How to reconstruct pronunciation from before recording equipment.


Researchers at Lawrence Berkeley National Laboratory have restored an 1878 recording of a political reporter reciting “Mary Had a Little Lamb” and “Old Mother Hubbard”. It is the oldest recording of an American voice. The find has an Explain reader wondering: How do we know how people pronounced words before the age of recording?

Spelling and personal accounts. People reveal their pronunciation in their misspellings. A classic example is the way historians and filmmakers have attempted to reconstruct Abraham Lincoln’s accent through his personal letters. Lincoln spelled inaugural like “inaugerel”, for example, suggesting it had something of a backwoods sled. (One would imagine that, without his first-rate education, George W. Bush would probably spell the word nuclear as “nucular.”) In the case of major historical figures like Lincoln, contemporaries also left descriptions of his voice and pronunciation.

Looking deeper into the story, it is the correct spelling of the English language, rather than personal misspellings, that reveals pronunciation habits. English spelling codification began on 15e century, and our written words are a permanent record of how English speakers spoke at that time. Every letter of the word Knight was pronounced. Geoffrey Chaucer made the words rhyme some blood and Well, because they were once pronounced “blode” and “dildo”.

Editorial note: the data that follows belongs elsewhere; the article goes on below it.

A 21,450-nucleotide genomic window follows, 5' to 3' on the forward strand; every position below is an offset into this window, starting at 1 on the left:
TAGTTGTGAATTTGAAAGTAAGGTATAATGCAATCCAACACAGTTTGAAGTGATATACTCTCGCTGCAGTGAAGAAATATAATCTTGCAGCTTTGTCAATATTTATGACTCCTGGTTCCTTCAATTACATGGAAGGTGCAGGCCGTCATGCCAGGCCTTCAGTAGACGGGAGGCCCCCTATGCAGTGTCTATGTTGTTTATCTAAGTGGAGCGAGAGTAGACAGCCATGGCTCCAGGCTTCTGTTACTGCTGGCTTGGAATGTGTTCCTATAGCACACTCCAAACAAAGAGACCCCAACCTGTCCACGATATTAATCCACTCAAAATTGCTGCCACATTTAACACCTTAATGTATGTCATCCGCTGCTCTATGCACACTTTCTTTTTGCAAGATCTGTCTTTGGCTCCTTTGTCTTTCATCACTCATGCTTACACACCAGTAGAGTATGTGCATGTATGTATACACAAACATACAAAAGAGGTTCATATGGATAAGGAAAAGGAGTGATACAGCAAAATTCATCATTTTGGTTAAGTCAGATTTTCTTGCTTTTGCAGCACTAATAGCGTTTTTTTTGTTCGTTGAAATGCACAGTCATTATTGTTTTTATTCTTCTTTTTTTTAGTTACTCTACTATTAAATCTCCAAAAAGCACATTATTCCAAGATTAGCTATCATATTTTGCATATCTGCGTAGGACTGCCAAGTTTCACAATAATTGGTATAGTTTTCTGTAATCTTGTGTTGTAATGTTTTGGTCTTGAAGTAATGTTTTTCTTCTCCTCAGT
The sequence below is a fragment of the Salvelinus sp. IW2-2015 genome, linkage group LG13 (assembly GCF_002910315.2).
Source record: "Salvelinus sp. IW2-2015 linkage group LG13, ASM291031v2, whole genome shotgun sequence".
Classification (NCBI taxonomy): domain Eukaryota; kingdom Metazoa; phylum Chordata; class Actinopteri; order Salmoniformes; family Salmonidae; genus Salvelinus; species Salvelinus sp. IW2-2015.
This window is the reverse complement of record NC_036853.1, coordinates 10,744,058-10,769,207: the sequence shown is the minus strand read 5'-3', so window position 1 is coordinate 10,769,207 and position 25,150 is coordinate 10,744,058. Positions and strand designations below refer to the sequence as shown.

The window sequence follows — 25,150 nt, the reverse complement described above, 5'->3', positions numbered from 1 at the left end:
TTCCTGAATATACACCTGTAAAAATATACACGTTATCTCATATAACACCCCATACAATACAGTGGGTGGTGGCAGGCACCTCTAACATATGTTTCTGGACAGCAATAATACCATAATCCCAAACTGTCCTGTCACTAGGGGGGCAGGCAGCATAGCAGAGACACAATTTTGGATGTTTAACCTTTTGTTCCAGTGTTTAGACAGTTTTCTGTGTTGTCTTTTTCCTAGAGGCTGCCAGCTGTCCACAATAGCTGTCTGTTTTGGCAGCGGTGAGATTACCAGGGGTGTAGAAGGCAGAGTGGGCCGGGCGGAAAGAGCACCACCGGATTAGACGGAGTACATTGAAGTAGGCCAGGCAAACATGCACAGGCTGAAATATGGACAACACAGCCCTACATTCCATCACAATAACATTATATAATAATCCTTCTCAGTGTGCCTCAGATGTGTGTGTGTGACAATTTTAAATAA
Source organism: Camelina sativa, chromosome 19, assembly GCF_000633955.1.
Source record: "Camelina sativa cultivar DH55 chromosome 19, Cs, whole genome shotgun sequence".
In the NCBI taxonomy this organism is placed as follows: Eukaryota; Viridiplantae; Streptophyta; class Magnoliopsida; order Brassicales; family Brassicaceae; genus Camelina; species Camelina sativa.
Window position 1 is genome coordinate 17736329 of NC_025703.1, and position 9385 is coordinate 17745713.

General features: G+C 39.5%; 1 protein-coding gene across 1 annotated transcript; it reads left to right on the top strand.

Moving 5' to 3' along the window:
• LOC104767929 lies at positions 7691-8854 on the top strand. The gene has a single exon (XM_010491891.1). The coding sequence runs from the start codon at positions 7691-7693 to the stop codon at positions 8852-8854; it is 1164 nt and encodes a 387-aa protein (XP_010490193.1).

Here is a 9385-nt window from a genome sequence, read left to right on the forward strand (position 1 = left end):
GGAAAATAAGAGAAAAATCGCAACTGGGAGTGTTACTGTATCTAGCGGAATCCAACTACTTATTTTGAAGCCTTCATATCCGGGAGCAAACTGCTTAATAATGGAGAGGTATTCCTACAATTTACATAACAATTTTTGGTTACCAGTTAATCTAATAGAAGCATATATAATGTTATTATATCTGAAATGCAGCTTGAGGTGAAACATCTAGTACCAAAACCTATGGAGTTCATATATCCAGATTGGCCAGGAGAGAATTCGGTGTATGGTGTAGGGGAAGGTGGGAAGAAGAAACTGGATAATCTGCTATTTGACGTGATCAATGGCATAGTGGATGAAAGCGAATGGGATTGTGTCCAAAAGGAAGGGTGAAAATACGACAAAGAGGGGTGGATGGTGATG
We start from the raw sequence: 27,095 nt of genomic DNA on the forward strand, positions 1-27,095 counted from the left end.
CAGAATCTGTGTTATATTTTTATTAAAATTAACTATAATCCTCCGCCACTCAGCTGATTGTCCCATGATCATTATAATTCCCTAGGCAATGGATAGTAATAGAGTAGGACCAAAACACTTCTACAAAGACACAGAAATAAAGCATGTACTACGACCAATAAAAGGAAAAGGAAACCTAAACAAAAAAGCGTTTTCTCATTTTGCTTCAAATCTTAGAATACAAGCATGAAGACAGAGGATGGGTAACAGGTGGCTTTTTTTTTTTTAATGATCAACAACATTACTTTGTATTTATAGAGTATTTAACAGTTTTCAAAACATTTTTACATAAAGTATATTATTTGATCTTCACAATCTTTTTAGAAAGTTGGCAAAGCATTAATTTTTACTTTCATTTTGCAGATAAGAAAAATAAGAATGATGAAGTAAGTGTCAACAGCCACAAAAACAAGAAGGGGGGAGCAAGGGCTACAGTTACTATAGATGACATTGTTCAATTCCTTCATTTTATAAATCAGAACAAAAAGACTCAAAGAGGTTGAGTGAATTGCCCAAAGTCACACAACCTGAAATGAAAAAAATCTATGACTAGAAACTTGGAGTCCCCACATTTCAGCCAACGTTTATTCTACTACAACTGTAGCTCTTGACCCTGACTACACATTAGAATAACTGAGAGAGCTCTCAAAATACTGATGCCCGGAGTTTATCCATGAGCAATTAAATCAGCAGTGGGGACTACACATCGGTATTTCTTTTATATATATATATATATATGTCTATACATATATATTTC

Migration patterns can also shed light on pronunciation habits. Residents of Boston and a few other northeastern cities put the “r” at the end of words like bar and auto, because they continued to communicate with southern England after the home country dropped the sound. Americans who migrated west and south in the 17e and 18e centuries have lost close contact with the English and have continued to pronounce the terminal “r”.

Conversely, pronunciation oddities can sometimes shed light on spelling changes. The Latin alphabet lacks a letter for the English sound “th”, so early writers borrowed a runic letter called a thorn, which in some depictions looks like a downward-facing triangle on a stick. Thorn eventually fell out of use because it looked too much like the letter “Y”. However, he stuck with phrases like “Ye Olde Christmas Shoppe”. The first word is not meant to be pronounced “ye”, but rather “the”.

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